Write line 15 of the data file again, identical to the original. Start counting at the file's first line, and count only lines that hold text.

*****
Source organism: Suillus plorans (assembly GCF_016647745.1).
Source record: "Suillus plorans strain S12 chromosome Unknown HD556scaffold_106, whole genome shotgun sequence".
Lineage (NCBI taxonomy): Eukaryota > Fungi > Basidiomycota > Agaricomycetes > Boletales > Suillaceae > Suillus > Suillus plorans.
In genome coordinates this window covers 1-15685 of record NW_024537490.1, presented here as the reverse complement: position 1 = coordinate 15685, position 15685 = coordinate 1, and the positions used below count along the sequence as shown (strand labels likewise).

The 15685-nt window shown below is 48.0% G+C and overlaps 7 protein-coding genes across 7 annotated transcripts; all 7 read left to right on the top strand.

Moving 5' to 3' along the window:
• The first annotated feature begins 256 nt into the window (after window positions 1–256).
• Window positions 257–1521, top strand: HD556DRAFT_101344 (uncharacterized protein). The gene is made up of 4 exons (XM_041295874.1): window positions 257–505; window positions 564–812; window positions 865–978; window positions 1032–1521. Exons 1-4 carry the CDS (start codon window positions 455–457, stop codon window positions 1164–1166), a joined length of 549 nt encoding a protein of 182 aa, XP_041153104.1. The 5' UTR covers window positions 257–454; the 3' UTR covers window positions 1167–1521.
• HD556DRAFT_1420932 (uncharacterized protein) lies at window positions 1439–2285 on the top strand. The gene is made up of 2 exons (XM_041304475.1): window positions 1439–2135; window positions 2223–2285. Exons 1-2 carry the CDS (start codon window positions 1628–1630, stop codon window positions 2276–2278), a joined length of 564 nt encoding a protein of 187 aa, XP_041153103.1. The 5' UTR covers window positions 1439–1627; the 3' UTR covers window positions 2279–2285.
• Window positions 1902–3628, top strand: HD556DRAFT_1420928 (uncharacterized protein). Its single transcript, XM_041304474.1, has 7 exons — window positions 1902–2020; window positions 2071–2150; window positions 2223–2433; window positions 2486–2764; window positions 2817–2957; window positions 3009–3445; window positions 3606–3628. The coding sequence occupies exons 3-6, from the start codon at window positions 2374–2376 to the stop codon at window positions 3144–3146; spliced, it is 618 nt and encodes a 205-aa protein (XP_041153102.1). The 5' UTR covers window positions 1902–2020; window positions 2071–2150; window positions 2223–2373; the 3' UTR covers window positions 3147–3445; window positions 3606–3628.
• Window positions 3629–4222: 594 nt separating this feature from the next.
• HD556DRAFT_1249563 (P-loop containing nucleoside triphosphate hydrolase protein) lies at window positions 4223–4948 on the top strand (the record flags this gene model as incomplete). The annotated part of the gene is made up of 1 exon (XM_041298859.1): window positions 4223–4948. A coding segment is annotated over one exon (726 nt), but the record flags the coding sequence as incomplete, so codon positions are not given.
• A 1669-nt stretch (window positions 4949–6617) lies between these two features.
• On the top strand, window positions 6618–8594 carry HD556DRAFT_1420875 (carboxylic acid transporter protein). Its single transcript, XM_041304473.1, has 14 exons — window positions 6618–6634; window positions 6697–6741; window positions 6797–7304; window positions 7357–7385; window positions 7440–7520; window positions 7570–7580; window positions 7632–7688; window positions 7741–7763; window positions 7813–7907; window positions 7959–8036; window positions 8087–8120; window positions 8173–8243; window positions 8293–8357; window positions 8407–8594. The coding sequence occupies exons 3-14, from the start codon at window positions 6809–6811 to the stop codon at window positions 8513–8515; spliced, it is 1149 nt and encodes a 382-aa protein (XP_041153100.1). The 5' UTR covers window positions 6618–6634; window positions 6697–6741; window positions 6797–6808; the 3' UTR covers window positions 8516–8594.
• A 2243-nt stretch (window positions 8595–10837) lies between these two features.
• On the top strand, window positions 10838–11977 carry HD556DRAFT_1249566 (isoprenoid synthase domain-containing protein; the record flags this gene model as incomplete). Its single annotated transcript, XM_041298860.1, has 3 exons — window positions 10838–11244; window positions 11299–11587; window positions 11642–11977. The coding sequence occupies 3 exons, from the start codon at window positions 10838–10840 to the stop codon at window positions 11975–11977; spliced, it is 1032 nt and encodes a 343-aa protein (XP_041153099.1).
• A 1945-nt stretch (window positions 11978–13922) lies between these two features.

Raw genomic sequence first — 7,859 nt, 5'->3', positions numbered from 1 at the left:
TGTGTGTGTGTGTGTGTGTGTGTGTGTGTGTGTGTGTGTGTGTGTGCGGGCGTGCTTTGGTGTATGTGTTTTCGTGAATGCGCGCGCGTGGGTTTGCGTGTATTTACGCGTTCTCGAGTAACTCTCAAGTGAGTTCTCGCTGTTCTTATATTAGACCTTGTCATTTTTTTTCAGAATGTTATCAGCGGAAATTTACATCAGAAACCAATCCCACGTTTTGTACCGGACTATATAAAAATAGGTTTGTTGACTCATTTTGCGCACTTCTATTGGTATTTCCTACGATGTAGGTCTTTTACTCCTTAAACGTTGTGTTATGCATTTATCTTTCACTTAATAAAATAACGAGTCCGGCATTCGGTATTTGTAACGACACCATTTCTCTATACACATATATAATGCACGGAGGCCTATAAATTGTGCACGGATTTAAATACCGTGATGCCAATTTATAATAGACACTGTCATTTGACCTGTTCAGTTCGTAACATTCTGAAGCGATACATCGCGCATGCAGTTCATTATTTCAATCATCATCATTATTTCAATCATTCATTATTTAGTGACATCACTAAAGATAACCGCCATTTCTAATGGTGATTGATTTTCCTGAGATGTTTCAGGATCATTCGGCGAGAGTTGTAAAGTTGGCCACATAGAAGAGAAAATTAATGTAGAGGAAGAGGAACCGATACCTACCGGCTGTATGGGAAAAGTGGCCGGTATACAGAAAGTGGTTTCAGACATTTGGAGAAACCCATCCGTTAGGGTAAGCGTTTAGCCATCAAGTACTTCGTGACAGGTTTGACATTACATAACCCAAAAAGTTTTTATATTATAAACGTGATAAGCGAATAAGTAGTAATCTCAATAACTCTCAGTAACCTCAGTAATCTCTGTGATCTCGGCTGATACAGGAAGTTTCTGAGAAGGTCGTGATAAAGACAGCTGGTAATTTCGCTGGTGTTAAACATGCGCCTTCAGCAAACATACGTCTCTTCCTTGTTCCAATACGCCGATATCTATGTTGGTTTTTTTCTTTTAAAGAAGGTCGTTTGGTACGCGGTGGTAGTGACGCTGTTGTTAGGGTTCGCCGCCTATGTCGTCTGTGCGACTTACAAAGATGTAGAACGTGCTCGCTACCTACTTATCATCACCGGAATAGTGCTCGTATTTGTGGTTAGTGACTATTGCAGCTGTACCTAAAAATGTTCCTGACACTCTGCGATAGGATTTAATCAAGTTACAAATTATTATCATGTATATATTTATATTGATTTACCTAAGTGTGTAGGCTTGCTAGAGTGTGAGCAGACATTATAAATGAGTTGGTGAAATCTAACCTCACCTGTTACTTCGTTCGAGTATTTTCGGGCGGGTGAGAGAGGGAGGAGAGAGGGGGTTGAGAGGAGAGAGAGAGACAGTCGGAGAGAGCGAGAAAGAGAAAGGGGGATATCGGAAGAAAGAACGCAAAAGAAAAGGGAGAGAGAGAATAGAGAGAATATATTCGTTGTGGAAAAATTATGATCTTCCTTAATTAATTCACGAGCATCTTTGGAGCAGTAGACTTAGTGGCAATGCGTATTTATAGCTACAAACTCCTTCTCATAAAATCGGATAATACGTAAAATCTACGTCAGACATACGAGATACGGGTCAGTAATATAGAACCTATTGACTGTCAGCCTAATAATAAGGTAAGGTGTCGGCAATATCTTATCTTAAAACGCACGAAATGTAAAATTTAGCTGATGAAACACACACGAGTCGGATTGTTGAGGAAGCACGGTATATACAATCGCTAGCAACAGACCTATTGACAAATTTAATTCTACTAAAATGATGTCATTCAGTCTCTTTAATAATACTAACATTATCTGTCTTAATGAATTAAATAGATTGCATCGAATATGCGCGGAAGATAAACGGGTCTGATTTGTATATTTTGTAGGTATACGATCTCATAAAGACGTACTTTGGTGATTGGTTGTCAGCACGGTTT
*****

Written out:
• A 2243-nt stretch (window positions 8595–10837) lies between these two features.